Daniel Alaei Takes Down Doyle Brunson Five Diamond World Poker Classic

Published on December 20th, 2009 4:34 am EST

Daniel Alaei at the European Poker TourDaniel Alaei outlasted 328 other entrants to take down the WPT Doyle Brunson Classic Championship earlier this evening, taking home $1,428,430, an entry into the $25k WPT Championship and a Rolex watch in the process.

Alaei, who is a very skilled cash game and tournament player, managed to come from behind to defeat Josh Arieh in heads-up play. Arieh had a 13 million to 6.8 million chip lead after Faraz Jaka was eliminated in third place, but had to settle for the second place finish (and $952,290).

The final hand of the tournament came when Alaei and Arieh had nearly identical stacks (Alaei had about 10.3 million, Arieh had about 9.5 million).

After a pre-flop raise to 700k (blinds were 120k-240k with 20k antes) from Alaei, Arieh called.

The flop came 10d-5d-2s. Arieh checked, Alaei bet 900k, Arieh pushed and Alaei ended up making the call.

Arieh flipped over 7h-7s for a pair of sevens.
Alaei flipped over 10h-8d for a pair of tens.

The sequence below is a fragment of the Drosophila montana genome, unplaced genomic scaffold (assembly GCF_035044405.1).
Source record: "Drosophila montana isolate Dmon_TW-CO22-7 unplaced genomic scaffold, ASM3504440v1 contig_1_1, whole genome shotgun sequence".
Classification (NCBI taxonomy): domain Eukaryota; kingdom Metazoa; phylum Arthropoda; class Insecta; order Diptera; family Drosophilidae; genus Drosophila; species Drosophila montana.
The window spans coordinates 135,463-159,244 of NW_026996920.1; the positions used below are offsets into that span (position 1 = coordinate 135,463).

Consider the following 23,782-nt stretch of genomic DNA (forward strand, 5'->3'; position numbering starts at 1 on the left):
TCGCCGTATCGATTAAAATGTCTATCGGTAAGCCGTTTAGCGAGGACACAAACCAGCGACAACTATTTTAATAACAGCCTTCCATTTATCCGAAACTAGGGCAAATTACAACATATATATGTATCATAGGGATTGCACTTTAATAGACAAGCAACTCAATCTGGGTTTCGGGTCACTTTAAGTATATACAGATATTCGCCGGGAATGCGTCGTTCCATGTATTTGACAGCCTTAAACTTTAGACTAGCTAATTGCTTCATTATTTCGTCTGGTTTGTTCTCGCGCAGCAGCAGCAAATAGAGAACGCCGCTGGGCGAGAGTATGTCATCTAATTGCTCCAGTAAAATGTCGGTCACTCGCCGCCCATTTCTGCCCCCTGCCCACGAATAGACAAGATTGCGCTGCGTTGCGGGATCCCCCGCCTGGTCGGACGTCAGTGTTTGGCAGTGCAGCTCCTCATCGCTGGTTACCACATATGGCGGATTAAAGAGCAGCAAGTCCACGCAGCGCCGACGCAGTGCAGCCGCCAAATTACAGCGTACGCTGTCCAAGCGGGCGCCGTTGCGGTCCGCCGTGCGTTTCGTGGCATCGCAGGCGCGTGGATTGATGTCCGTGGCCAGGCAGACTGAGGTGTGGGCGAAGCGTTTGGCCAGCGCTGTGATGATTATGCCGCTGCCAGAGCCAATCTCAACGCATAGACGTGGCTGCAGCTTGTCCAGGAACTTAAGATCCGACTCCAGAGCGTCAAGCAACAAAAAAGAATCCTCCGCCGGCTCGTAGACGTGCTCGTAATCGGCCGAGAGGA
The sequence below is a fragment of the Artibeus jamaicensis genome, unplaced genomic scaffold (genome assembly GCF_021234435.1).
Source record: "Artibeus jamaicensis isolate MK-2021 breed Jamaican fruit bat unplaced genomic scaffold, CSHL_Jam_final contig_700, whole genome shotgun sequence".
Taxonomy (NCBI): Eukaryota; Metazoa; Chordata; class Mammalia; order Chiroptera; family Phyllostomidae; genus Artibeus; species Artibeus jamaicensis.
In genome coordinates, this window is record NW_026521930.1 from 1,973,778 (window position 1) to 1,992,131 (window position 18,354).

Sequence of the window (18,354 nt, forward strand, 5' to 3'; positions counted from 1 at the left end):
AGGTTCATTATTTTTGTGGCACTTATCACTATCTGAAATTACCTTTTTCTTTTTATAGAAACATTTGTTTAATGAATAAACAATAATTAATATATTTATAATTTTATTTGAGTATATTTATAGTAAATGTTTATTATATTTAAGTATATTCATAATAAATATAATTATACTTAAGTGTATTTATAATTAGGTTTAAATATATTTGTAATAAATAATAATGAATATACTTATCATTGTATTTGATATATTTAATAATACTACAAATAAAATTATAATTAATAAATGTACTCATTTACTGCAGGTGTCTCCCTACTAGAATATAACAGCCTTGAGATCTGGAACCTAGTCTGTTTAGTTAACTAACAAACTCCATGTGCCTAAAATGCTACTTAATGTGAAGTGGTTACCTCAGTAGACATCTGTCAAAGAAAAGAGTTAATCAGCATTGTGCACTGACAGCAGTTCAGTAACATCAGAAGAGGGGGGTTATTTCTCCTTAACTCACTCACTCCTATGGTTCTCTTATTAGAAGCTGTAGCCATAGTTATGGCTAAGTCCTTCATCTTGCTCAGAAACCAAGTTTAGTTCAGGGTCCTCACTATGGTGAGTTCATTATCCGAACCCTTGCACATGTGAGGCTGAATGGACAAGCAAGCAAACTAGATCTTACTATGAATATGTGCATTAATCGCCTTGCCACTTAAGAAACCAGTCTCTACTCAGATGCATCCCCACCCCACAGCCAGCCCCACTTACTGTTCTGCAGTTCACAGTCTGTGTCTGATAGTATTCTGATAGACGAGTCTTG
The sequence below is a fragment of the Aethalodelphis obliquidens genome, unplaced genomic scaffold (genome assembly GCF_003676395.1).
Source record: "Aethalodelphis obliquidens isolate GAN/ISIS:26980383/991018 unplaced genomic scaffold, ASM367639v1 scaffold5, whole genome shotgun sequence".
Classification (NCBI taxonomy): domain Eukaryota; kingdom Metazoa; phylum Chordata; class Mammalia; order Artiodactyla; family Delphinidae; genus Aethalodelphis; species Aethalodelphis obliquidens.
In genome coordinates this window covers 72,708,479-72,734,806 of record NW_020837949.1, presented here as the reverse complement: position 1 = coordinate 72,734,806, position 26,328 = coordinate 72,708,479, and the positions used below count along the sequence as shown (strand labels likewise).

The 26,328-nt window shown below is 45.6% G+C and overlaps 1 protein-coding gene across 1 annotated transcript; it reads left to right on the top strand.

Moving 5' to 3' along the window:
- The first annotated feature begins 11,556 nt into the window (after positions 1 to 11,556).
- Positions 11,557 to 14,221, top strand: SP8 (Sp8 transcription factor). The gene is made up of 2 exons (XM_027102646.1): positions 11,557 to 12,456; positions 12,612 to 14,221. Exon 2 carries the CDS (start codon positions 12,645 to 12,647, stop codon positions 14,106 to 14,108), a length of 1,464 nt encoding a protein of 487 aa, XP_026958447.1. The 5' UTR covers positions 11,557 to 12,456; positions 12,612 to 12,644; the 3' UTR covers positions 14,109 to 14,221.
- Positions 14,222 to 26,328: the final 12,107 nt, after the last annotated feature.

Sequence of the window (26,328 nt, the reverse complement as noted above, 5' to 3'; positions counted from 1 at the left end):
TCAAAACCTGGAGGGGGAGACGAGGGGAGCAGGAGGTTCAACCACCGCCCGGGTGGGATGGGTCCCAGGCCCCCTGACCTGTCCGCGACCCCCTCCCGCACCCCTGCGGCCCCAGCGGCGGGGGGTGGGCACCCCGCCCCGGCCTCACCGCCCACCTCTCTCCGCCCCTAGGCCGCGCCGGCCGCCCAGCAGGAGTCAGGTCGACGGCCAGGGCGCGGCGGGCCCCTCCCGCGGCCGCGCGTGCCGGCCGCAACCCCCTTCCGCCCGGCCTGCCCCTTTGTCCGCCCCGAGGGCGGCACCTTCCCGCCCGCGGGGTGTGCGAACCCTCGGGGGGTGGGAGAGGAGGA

The turn brought the 6h, which helped neither player.

The river brought the 8c, giving Alaei two pair and the victory.

With his victory, Daniel Alaei now has about $3.8 million dollars in total lifetime tournament cashes. Alaei also managed to accomplish the very difficult task of winning both a World Series of Poker bracelet and WPT title in the same year.

In order to win his first WPT title, Daniel Alaei had to battle through a very stacked final table that included the likes of Josh Arieh, Faraz Jaka and Scotty Nguyen.

Here is how the final table finished out:

1. Daniel Alaei, $1,428,430
2. Josh Arieh, $952,290
3. Faraz Jaka, $571,374
4. Shawn Buchanan, $333,302
5. Scotty Nguyen, $249,976
6. Steve O'Dwyer, $202,362

Nguyen, with his $250k cash, now has just under $11 million dollars in total lifetime tournament cashes. Scotty is now 4th on the all-time money list, passing both Joe Hachem and Phil Hellmuth Jr. with his fifth place finish.


This was the last major poker tournament of 2009. Next up - the 2010 PCA, which gets underway in early January.

Source: PS Blog - EPT Season 5


Filed Under: Tournament Results

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